Photo by Alex Hayes
Stephan then came in with a demonstration of Voice Over IP with a crew online waiting to talk with us. Stephan used Skype for the demonstration, and Sean and I talked a bit about Gizmo and its free conference, record and voice mail features – easily making it a better app than Skype. But Skype’s popularity is what wins the day, even if it is light on the features. Stephan perplexed everyone with his recording Skype conferences through a mixer set up, (its simple really, but does require quite a few bits and pieces + knowhow). The audio filling the room during Stephan’s demo was fantastic, ending the day with quite an artistic expression of distance and human contact. I urged Stephan to explore more abstracted notions of audio in his podcasting, looking to Radio National’s The Night Air for inspiration.
At 3.30pm we all headed into Katoomba to check in to hotels and catch the double decker for the afternoon. It was a quaint trip, all of us on the top deck talking more about TALO. Access to the magical views from the bus were not as good as I‘d hoped. Luckily we made it back to the township in time for sunset drinks at the Carrington Balcony, which had views over a lightening storm down on Sydney for us to watch. The cool change was a perfect lead into dinner.
Photo by Leigh Blackall
We had dinner at Journey’s Restaurant, in a room specially booked for our group, with a lounge and coffee table, and a live band down stairs emanating up to us at a level just right for our continuous chatting. I was really happy to see the levels of energy persist well into the night, with everyone curious to know who Don Perrin was and why he had come. Don continued to peak our interest with his experiences throughout the night.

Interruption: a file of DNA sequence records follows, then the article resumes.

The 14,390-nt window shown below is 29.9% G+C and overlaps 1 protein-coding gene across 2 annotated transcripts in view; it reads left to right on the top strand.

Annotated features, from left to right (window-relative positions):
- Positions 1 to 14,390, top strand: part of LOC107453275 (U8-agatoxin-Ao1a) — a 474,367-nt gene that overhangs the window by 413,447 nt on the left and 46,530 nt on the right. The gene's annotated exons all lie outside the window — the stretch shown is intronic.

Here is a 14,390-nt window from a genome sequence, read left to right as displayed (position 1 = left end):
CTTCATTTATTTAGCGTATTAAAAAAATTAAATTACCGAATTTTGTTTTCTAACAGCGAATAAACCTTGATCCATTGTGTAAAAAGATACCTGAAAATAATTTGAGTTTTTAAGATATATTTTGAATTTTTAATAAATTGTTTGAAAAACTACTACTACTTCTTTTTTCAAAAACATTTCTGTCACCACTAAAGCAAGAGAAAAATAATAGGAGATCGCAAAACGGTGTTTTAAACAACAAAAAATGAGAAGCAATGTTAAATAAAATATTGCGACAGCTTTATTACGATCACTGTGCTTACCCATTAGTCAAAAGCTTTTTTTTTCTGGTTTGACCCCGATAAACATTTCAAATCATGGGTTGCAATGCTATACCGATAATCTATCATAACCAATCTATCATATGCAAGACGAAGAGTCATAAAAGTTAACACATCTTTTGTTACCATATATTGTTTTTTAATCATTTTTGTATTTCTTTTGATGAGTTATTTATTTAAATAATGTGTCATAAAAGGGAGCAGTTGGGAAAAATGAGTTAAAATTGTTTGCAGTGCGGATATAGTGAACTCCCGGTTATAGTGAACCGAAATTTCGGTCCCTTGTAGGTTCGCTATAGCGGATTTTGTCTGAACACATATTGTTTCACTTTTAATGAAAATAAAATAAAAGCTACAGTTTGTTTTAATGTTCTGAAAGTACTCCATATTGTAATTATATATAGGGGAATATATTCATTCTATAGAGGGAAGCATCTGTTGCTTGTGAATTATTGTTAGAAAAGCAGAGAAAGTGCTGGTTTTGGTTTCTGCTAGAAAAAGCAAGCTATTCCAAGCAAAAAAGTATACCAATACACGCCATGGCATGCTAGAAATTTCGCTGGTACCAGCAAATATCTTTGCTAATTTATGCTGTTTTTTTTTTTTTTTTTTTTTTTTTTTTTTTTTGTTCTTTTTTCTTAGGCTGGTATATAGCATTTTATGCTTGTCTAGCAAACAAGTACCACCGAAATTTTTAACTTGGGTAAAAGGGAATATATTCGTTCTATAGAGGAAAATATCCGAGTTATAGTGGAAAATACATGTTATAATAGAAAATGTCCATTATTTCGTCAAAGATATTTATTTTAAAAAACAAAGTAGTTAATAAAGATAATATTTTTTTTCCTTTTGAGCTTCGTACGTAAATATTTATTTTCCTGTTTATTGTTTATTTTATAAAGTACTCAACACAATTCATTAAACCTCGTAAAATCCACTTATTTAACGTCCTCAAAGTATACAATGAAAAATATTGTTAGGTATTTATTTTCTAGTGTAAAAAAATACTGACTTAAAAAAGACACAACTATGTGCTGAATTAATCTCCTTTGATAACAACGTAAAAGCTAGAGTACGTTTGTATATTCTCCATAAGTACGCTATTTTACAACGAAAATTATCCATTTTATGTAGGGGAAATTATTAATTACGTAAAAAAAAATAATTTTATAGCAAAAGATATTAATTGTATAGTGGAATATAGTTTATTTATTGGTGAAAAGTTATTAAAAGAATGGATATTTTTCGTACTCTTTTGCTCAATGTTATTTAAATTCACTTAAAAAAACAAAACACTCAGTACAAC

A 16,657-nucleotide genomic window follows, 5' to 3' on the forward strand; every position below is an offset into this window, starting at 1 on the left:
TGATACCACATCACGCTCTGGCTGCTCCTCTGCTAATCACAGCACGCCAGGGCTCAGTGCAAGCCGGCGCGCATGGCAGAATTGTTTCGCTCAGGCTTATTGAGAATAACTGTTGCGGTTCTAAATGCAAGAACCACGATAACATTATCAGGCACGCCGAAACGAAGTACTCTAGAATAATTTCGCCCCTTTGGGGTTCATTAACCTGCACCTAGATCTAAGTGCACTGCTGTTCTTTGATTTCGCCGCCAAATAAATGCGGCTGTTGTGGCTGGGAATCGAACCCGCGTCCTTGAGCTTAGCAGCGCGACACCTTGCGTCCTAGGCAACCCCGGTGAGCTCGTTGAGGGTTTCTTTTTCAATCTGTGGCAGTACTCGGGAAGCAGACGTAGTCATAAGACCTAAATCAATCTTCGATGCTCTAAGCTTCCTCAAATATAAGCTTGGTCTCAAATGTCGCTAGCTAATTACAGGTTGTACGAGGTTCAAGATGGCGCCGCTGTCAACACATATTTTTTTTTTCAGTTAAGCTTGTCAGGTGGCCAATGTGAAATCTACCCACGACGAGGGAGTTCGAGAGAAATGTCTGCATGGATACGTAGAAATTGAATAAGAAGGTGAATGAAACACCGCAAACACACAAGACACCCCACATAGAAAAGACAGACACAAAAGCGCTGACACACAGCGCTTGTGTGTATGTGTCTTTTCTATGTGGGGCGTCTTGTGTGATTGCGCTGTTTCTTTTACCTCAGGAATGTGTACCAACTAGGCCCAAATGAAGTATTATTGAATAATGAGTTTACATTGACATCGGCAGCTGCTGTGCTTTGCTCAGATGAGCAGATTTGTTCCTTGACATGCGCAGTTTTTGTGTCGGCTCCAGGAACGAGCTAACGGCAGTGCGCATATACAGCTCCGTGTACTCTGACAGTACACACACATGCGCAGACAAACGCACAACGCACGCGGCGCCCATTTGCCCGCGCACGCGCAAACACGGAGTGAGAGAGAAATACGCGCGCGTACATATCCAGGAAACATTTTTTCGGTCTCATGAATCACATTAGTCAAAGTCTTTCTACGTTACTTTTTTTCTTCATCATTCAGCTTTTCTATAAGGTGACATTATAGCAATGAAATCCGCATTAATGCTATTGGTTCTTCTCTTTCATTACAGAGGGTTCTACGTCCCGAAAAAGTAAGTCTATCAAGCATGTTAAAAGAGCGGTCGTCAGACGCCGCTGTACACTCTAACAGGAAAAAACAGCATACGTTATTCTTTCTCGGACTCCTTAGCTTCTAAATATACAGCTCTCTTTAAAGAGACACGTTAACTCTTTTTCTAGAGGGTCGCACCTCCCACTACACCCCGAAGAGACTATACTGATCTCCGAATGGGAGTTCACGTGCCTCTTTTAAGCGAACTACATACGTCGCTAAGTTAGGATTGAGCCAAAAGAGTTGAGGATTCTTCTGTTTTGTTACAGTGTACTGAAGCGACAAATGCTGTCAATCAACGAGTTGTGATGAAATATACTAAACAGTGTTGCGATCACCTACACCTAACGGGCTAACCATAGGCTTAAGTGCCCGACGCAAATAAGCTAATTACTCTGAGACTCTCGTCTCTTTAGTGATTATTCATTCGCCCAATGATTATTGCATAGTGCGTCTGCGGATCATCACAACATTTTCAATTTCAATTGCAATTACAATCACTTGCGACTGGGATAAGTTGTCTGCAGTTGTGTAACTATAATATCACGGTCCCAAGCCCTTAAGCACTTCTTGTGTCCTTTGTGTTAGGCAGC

There was talk of the next TALO swap/meet being in Hong Kong next year, depending on our success at gaining the necessary funds in 2006. Alex has the contacts in HK, and the reasons for Hong Kong are sound (Internationally central, technologically advanced, reaching out to Asian neighbours…).
Photo by Leigh Blackall
Next day, those of us left went for a beautiful bush walk along the National Pass trail from Valley of the Waters to Wentworth Falls. Personally I think it’s the best walk in the mountains, and I think everyone who came was well impressed by it.
Photos, feedback, ideas and links continue to feed into the TALO swap/meet 05 wikispace, and hopefully Stephan is finding the time to edit down a few audio recordings ready for publishing via Casting the Net.
TALO Swap/Meet 05 was a warm success and certainly something we should try and do as often as possible. Those who came hoped others in TALO’s eGroup will host similar events throughout the year, building and strengthening the community, ready for the next annual swap/meet wherever it may be… Thanks to Western Sydney Institute for supporting the event, thanks to everyone who came, and thanks to our collective spirit that made it such an easy going success.